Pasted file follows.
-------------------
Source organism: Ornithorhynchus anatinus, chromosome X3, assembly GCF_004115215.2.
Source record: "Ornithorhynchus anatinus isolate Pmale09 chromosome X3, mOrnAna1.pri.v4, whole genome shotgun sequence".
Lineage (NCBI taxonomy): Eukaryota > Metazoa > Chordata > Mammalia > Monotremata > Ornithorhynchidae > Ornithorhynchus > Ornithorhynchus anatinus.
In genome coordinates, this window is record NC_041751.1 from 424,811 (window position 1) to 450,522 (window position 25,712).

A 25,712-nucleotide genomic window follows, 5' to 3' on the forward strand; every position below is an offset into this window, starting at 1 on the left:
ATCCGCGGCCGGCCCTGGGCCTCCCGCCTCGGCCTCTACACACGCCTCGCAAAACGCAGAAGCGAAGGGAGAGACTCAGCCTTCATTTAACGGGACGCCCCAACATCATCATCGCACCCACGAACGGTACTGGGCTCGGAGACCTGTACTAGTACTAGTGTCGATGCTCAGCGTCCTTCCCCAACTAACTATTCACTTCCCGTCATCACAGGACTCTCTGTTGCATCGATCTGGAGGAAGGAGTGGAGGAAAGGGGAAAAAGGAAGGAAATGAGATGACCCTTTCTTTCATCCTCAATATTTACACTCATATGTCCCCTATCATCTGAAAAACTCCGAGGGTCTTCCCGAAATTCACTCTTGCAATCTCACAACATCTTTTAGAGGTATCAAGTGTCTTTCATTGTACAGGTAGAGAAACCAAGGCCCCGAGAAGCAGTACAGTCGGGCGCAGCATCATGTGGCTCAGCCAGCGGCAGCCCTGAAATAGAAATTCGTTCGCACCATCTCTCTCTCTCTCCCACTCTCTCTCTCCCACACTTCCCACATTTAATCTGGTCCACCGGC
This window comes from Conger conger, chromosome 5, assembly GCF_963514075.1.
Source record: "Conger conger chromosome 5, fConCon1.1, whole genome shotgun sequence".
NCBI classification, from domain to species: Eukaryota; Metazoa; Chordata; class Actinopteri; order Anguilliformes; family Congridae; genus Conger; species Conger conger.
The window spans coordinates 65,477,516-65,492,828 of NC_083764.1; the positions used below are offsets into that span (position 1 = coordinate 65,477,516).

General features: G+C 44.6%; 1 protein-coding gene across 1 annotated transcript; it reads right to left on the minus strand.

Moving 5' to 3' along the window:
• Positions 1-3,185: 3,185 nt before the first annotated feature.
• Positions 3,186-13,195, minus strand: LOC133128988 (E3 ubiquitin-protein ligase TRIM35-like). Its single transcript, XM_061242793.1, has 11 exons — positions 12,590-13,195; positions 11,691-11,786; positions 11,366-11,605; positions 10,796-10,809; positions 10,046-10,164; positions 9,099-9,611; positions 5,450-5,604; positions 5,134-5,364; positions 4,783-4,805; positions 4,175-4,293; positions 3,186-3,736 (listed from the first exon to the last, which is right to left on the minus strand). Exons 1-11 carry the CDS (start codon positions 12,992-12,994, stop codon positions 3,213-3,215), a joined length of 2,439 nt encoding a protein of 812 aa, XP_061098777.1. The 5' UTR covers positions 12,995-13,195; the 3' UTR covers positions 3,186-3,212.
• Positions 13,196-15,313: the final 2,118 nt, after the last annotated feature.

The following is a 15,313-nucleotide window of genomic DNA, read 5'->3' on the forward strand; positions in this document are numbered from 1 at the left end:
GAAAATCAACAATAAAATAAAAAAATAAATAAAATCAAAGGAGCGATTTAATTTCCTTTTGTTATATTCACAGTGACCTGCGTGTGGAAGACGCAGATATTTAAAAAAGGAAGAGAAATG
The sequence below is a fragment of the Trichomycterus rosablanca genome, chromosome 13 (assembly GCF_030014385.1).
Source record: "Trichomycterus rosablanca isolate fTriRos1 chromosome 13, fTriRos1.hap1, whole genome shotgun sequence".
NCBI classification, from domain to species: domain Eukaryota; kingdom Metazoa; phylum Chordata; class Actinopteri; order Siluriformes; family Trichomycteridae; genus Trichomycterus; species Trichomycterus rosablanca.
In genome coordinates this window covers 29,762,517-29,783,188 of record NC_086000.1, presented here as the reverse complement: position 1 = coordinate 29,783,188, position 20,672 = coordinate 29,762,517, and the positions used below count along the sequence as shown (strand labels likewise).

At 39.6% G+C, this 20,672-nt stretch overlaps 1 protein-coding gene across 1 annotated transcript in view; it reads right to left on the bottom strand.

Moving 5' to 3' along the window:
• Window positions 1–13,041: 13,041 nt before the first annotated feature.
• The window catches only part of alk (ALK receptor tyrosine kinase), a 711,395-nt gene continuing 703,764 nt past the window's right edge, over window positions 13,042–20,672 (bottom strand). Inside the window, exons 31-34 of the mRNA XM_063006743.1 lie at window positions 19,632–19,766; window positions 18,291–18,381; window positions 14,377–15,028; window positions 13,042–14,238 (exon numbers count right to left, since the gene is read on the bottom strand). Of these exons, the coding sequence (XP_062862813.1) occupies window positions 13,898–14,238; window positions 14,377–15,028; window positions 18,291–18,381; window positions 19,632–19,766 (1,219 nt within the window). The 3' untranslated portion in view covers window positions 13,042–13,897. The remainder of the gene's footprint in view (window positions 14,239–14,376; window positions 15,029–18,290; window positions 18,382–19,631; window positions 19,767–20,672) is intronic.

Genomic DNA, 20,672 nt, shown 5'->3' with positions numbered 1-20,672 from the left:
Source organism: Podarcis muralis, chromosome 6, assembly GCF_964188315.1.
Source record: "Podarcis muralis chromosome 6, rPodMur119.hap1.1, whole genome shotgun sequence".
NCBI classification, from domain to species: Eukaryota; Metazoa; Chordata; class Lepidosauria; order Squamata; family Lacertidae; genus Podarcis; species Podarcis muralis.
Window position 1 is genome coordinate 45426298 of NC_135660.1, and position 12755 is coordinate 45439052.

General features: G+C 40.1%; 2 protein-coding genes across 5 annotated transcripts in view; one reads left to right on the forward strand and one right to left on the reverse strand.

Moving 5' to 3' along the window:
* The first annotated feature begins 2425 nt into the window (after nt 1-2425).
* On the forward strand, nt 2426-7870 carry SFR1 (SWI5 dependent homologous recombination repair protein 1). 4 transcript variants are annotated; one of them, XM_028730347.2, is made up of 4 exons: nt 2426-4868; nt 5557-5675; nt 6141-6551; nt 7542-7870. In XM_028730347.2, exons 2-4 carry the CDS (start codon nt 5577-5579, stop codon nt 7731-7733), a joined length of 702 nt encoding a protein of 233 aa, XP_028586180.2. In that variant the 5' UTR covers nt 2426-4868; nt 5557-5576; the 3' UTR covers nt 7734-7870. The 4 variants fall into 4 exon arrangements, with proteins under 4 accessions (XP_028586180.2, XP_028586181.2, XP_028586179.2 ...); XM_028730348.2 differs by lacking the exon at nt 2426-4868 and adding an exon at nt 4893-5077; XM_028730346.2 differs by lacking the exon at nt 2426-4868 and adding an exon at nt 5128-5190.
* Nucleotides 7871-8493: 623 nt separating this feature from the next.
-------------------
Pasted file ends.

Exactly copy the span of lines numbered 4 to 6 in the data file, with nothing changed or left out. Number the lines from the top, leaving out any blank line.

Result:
In genome coordinates, this window is record NC_041751.1 from 424,811 (window position 1) to 450,522 (window position 25,712).

A 25,712-nucleotide genomic window follows, 5' to 3' on the forward strand; every position below is an offset into this window, starting at 1 on the left:
ATCCGCGGCCGGCCCTGGGCCTCCCGCCTCGGCCTCTACACACGCCTCGCAAAACGCAGAAGCGAAGGGAGAGACTCAGCCTTCATTTAACGGGACGCCCCAACATCATCATCGCACCCACGAACGGTACTGGGCTCGGAGACCTGTACTAGTACTAGTGTCGATGCTCAGCGTCCTTCCCCAACTAACTATTCACTTCCCGTCATCACAGGACTCTCTGTTGCATCGATCTGGAGGAAGGAGTGGAGGAAAGGGGAAAAAGGAAGGAAATGAGATGACCCTTTCTTTCATCCTCAATATTTACACTCATATGTCCCCTATCATCTGAAAAACTCCGAGGGTCTTCCCGAAATTCACTCTTGCAATCTCACAACATCTTTTAGAGGTATCAAGTGTCTTTCATTGTACAGGTAGAGAAACCAAGGCCCCGAGAAGCAGTACAGTCGGGCGCAGCATCATGTGGCTCAGCCAGCGGCAGCCCTGAAATAGAAATTCGTTCGCACCATCTCTCTCTCTCTCCCACTCTCTCTCTCCCACACTTCCCACATTTAATCTGGTCCACCGGC